First, none of the day of the week effects were significant. This is the same result I found in my friend group analysis. Figure 7 shows average likes for each day of the week. It looks a bit like Wednesdays might be better, but the effects aren’t significant after controlling for other post characteristics.

The results of my analysis also revealed that posts of mine with links in them had significantly less likes (about 9.5 fewer likes on average). This effect is in the same direction of the link effect I found in the friend group analysis, though it is not as strong. This could either be because my link posts were more likeable than the average link post of my friends, or because my non-link posts were of worse quality. I will assume the former for self-esteem boosting purposes.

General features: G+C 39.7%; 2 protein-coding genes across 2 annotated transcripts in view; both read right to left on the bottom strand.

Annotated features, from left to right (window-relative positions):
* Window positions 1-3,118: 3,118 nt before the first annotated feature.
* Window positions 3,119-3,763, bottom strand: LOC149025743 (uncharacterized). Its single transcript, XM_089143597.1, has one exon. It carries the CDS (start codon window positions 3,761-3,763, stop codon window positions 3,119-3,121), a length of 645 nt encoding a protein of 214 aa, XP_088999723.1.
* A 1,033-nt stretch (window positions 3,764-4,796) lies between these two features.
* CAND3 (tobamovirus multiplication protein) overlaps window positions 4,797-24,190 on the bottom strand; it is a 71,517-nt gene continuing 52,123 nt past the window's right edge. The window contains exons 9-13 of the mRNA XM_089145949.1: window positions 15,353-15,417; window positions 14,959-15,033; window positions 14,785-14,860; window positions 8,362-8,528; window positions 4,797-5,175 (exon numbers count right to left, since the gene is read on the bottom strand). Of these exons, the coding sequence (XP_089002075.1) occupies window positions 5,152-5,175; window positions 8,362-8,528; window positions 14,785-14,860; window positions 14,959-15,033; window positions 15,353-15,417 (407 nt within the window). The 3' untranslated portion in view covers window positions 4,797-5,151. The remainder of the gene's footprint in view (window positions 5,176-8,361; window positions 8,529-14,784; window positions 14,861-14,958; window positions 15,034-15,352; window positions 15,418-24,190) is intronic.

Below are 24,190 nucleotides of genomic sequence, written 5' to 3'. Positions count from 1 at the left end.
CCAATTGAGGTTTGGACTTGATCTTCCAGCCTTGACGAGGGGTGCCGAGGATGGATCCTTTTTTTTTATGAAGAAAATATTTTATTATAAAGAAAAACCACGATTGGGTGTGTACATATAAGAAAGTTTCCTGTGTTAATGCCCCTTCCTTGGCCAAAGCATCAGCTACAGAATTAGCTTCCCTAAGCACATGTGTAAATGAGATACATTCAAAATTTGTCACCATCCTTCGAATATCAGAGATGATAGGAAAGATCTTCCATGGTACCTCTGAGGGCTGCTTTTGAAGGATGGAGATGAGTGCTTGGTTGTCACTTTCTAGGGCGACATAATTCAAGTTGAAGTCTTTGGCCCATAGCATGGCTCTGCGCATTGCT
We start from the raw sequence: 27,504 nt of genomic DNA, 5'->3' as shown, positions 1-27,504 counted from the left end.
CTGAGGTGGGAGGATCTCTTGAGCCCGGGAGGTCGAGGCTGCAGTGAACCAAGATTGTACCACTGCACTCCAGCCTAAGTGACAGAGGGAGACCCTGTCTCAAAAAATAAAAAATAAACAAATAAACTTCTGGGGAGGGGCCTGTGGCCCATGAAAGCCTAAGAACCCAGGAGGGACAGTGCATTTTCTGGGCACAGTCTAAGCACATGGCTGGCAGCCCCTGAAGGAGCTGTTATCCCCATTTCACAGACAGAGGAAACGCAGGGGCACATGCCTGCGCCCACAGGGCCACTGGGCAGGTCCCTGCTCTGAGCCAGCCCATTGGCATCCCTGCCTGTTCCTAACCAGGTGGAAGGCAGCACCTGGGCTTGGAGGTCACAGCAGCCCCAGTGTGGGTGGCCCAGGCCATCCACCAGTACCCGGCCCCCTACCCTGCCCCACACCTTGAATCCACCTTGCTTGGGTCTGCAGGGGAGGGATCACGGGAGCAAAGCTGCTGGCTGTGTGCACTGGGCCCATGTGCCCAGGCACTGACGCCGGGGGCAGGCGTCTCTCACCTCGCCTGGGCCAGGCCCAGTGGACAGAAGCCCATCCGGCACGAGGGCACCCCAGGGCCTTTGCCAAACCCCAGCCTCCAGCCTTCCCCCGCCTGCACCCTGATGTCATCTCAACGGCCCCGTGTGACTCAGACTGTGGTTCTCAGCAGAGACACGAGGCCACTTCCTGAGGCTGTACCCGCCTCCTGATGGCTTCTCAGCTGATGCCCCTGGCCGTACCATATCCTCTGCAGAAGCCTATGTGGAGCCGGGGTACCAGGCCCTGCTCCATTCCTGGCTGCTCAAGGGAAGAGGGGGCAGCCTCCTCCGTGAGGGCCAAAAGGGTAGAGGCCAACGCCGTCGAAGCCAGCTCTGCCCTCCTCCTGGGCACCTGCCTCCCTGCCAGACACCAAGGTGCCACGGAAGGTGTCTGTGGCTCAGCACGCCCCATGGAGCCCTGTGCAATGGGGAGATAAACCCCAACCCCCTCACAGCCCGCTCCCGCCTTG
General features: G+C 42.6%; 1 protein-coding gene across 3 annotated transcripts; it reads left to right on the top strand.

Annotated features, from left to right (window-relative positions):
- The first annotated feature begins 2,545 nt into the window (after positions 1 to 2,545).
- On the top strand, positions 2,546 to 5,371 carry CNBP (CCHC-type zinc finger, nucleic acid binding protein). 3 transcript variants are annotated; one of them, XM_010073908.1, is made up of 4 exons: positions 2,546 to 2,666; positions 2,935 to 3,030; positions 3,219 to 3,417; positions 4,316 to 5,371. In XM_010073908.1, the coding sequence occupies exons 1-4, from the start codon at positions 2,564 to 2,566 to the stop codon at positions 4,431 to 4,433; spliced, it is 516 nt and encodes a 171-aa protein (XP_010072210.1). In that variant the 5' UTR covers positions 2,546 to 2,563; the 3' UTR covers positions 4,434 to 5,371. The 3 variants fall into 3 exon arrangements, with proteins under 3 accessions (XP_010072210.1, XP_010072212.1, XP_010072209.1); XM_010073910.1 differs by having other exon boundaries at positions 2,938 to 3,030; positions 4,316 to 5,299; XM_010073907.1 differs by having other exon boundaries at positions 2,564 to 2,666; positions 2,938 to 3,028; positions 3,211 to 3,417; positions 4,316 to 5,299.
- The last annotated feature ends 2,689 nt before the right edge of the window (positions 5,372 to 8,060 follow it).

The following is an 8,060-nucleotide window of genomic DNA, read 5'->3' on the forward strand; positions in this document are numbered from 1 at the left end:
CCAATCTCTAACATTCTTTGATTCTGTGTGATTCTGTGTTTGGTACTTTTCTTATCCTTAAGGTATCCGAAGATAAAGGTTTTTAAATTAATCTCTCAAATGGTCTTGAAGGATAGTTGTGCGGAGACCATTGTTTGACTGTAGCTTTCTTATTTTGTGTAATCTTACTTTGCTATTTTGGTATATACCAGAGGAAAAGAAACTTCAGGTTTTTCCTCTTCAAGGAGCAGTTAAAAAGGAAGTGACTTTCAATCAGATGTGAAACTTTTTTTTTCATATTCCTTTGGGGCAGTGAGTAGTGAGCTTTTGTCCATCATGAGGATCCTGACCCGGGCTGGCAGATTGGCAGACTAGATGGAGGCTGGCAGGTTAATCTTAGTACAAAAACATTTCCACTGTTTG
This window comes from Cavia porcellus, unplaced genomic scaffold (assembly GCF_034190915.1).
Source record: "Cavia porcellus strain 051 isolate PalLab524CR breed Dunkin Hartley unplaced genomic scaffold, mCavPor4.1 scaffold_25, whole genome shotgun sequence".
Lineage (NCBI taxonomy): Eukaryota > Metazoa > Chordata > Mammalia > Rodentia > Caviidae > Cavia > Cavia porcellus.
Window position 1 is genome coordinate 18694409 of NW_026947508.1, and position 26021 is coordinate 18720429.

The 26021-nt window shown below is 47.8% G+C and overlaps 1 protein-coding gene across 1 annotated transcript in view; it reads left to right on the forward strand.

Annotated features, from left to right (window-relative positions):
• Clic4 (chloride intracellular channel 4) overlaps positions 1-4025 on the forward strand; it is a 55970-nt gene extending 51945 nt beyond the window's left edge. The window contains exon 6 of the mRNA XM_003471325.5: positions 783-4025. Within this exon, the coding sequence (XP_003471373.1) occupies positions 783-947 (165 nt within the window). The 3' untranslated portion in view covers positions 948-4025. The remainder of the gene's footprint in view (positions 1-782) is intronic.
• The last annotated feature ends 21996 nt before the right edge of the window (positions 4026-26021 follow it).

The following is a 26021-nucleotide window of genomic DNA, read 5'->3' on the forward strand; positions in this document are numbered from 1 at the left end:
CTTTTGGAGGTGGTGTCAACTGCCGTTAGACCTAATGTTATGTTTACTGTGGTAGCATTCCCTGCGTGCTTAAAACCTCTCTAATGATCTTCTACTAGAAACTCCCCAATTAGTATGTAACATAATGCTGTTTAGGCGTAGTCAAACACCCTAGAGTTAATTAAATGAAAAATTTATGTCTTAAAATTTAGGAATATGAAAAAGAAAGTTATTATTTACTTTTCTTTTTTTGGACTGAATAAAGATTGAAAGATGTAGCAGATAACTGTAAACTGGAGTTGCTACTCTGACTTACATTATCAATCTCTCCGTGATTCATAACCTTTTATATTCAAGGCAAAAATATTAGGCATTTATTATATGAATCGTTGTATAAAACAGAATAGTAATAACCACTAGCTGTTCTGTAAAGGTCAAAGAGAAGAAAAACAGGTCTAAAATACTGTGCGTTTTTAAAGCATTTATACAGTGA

In contrast to what I found in the friend group analysis, pictures had a very strong negative effect on likes; my picture posts had almost 7 fewer likes on average than non-picture posts, and the effect was highly significant. While maybe surprising, I actually expected this effect. For a while, I was on a “one-a-day” posting habit when it came to instagram pictures. This habit started around 2012, and can be seen in the data; the darker the lines are in Figure 8, the higher the percentage of posts with pictures.